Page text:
Qualitative Research Software
What is Qualitative Research Software?
Qualitative research software like ATLAS.ti helps people to manage, shape and make sense of unstructured information. It will not do the thinking for the user but provides a sophisticated workspace that enables him/her to work through their information.
With purpose-built tools for classifying, sorting and arranging information, qualitative research software gives researchers more time to analyze their materials, identify themes, glean insight and develop meaningful conclusions.
Qualitative research is a method of inquiry appropriated in many different academic disciplines, traditionally in the social sciences, but also in market research and further contexts. Qualitative researchers aim to gather an in-depth understanding of human behavior and the reasons that govern such behavior. The qualitative method investigates the why and how of decision making, not just what, where, when. Hence, smaller but focused samples are more often needed, rather than large samples.
Qualitative methods produce information only on the particular cases studied, and any more general conclusions are only hypotheses (informative guesses). Quantitative methods can be used to verify which of such hypotheses are true.
The phrase 'qualitative research' was until the 1970s used only to refer to a discipline of anthropology or sociology. During the 1970s and 1980s qualitative research began to be used in other disciplines, and became a significant type of research in the fields of education studies, social work studies, women's studies, disability studies, information studies, management studies, nursing service studies, political science, psychology, communication studies, and many other fields. Qualitative research occurred in the consumer products industry during this period, with researchers investigating new consumer products and product positioning/advertising opportunities. The earliest consumer research pioneers including Gene Reilly of The Gene Reilly Group in Darien, CT, Jerry Schoenfeld of Gerald Schoenfeld and Partners in Tarrytown, NY and Martin Calle of Calle and Company, Greenwich, CT, also Peter Cooper in London, England, and Hugh Mackay in Mission, Australia. There continued to be disagreement about the proper place of qualitative versus quantitative research. In the late 1980s and 1990s after a spate of criticisms from the quantitative side, new methods of qualitative research evolved, to address the perceived problems with reliability and imprecise modes of data analysis. During this same decade, there was a slowdown in traditional media advertising spending, so there was heightened interest in making research related to advertising more effective.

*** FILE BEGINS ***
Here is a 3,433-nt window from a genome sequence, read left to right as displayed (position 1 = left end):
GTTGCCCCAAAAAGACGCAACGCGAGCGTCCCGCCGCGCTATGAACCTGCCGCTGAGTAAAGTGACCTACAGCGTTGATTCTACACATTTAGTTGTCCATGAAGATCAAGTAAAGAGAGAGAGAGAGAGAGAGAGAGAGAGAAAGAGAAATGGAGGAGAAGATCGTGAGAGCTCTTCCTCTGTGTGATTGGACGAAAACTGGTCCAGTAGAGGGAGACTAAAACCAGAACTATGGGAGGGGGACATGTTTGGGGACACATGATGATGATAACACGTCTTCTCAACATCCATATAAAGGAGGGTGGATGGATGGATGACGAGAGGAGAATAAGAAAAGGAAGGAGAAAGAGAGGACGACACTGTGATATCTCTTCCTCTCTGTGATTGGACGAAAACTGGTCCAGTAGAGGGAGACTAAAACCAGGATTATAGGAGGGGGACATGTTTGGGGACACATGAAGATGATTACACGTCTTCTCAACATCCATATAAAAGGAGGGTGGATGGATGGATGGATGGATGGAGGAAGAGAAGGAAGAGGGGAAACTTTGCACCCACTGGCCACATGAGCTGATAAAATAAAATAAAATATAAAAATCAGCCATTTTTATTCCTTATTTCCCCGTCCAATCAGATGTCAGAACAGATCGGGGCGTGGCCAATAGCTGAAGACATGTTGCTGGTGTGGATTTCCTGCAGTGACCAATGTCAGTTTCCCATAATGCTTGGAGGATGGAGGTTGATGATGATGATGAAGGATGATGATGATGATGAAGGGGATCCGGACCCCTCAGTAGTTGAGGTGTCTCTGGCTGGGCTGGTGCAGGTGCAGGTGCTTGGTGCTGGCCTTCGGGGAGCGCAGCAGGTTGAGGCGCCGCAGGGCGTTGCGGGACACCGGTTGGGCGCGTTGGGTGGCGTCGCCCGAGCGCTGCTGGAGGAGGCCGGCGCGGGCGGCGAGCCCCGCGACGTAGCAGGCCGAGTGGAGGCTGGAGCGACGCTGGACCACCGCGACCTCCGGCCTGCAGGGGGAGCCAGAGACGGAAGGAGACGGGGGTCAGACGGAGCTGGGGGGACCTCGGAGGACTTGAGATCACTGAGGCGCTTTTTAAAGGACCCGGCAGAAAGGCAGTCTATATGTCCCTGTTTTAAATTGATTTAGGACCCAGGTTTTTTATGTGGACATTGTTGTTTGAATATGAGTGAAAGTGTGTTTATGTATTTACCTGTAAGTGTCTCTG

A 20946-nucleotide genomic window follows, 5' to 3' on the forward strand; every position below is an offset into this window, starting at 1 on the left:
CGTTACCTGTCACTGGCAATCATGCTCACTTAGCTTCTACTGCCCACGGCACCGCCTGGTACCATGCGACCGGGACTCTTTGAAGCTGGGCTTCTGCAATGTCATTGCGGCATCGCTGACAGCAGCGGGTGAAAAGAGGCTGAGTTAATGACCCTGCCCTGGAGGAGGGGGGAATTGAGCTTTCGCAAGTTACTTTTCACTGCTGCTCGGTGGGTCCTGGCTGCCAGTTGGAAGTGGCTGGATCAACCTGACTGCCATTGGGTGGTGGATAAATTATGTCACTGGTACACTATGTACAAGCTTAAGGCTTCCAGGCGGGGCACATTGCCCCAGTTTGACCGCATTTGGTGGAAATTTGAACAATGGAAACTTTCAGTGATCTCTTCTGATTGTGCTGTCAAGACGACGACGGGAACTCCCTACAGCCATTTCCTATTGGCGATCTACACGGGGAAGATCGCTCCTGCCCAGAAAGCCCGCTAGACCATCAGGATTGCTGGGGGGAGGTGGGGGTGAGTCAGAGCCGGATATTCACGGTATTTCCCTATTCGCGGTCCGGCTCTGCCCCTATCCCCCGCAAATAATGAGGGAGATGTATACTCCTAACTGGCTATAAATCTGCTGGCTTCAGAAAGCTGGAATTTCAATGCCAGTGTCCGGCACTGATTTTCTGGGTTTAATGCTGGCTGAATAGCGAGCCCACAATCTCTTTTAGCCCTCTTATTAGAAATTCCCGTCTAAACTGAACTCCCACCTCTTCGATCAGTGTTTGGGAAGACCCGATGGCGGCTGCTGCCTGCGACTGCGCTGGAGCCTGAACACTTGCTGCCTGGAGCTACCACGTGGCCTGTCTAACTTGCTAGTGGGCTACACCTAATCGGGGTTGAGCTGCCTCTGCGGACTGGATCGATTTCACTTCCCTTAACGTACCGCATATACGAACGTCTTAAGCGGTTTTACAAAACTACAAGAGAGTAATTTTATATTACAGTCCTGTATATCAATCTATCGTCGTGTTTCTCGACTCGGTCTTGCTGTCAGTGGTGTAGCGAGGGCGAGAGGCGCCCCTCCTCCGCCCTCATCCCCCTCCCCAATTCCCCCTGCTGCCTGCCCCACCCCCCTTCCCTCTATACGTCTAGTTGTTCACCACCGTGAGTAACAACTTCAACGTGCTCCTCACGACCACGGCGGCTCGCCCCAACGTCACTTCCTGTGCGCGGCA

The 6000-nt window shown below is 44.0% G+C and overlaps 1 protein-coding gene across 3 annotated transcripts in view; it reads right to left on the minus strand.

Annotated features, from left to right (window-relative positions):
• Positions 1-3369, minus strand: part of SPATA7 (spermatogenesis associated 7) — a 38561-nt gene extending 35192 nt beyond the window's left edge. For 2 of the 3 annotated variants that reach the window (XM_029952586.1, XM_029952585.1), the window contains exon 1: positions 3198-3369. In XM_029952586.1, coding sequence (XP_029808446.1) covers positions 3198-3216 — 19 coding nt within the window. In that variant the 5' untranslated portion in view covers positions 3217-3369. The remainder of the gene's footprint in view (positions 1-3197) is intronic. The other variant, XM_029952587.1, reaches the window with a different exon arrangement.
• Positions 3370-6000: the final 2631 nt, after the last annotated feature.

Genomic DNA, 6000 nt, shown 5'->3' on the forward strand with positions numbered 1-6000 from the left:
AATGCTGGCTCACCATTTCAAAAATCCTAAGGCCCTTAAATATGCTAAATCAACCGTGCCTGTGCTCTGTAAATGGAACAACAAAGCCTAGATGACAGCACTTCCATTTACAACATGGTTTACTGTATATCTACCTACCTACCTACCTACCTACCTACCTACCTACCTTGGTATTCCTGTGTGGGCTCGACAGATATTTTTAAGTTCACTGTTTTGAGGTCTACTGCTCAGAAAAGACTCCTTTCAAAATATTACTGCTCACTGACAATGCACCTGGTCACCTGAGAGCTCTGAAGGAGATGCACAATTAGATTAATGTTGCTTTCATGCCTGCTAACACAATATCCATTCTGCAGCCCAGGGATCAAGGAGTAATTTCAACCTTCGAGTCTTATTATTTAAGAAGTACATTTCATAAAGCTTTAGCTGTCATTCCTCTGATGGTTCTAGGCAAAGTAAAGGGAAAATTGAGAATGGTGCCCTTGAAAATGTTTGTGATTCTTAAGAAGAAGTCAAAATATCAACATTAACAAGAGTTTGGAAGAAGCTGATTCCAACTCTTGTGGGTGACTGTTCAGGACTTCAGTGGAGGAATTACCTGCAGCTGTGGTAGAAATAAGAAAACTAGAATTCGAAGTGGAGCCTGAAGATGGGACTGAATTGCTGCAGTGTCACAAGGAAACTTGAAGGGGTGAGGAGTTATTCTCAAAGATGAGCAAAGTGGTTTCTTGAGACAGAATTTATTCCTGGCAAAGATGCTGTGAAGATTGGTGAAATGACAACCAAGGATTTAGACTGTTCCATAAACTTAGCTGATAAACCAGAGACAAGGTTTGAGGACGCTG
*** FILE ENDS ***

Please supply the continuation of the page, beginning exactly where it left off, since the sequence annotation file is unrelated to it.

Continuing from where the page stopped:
In the last thirty years the acceptance of qualitative research by journal publishers and editors has been growing. Prior to that time many mainstream journals were prone to publish research articles based upon the natural sciences and which featured quantitative analysis.